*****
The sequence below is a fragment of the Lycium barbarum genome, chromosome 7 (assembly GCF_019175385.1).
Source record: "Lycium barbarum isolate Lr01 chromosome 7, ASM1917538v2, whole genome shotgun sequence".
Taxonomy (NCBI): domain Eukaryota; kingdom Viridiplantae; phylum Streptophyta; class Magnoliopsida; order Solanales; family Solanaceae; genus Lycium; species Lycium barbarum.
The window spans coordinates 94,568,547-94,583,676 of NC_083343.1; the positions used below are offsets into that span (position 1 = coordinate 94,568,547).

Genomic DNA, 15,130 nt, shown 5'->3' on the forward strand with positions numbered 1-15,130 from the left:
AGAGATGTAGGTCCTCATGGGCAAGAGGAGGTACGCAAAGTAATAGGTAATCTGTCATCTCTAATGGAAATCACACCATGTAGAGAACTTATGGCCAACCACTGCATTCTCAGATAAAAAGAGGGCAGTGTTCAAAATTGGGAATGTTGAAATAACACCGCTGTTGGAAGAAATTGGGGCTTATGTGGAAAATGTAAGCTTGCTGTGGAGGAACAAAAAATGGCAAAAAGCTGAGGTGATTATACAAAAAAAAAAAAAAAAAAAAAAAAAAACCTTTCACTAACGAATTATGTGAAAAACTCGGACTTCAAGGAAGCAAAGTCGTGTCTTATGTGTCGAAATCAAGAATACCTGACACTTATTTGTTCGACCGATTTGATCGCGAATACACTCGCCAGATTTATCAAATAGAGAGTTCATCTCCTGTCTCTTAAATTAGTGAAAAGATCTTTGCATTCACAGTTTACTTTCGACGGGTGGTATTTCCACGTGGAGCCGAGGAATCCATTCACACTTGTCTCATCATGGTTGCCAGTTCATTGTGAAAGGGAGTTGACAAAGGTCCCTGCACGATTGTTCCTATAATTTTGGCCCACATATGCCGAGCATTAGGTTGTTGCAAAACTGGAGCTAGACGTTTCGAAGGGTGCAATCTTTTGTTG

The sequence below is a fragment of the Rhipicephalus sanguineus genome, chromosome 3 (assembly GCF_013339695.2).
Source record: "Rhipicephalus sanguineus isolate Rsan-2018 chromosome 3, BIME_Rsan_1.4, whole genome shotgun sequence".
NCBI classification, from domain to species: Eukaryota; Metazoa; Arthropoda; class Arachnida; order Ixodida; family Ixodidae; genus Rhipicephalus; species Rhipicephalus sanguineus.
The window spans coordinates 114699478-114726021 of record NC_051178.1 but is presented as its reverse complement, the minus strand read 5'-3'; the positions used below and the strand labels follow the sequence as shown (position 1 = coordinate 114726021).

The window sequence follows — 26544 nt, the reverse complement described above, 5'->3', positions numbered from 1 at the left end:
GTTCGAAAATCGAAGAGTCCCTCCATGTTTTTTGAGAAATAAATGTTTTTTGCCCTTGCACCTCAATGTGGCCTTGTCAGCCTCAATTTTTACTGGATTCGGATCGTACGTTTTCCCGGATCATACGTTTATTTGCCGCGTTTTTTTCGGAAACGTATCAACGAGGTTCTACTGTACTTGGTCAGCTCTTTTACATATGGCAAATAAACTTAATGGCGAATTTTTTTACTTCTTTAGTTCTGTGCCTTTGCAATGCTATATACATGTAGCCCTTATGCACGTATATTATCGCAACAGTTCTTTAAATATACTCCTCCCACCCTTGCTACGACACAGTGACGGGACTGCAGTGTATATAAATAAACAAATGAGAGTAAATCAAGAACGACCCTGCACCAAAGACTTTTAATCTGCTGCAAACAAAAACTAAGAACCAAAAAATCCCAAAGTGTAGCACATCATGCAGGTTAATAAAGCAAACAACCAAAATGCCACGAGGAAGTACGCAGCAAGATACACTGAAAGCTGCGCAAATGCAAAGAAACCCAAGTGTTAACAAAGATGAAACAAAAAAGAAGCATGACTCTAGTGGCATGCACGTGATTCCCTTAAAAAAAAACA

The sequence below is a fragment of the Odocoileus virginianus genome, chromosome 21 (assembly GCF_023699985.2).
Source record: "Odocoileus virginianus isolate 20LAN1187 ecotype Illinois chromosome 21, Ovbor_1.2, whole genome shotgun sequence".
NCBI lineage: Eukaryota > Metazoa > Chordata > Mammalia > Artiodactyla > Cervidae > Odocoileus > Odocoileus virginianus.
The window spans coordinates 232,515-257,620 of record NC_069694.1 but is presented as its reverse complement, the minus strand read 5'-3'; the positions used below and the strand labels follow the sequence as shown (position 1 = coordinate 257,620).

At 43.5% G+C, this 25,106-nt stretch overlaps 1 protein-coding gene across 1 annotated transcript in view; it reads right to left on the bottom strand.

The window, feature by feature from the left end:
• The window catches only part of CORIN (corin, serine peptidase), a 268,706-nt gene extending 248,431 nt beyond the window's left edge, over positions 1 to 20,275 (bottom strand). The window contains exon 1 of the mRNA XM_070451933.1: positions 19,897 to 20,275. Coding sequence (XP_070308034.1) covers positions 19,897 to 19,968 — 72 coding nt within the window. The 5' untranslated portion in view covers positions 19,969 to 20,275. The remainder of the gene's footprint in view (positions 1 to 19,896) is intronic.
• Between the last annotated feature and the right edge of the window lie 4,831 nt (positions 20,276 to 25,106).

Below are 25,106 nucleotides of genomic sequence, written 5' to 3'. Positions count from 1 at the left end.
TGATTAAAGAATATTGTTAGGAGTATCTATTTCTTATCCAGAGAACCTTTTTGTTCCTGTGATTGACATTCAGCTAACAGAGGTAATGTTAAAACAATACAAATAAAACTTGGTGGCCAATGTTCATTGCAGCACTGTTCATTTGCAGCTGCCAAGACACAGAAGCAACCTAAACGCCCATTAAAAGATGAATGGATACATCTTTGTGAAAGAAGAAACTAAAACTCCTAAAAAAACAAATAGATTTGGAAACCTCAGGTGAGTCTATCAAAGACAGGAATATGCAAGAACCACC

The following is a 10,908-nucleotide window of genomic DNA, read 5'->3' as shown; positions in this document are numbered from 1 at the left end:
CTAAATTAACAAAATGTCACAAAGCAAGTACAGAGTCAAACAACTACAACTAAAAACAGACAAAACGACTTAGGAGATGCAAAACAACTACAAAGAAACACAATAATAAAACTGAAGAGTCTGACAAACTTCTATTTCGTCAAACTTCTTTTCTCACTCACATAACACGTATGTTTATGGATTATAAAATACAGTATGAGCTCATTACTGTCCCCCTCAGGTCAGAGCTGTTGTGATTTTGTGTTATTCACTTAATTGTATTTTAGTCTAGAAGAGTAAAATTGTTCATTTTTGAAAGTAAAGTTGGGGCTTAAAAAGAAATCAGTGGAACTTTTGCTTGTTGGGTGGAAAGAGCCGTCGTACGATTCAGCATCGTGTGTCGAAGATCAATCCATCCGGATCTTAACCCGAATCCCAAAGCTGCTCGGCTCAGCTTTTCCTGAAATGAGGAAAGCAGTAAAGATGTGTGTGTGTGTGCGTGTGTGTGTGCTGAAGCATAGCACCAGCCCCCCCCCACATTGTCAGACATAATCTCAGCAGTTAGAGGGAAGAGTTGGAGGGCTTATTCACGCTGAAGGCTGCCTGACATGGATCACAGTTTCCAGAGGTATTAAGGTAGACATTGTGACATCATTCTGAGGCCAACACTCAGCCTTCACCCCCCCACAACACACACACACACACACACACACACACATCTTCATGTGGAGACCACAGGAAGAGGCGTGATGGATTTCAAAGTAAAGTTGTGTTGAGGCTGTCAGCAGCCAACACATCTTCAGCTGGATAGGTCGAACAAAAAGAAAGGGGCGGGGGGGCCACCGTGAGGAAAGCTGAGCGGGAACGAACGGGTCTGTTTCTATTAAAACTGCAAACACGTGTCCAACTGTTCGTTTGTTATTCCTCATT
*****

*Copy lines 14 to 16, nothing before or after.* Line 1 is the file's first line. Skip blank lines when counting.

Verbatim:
Source record: "Odocoileus virginianus isolate 20LAN1187 ecotype Illinois chromosome 21, Ovbor_1.2, whole genome shotgun sequence".
NCBI lineage: Eukaryota > Metazoa > Chordata > Mammalia > Artiodactyla > Cervidae > Odocoileus > Odocoileus virginianus.
The window spans coordinates 232,515-257,620 of record NC_069694.1 but is presented as its reverse complement, the minus strand read 5'-3'; the positions used below and the strand labels follow the sequence as shown (position 1 = coordinate 257,620).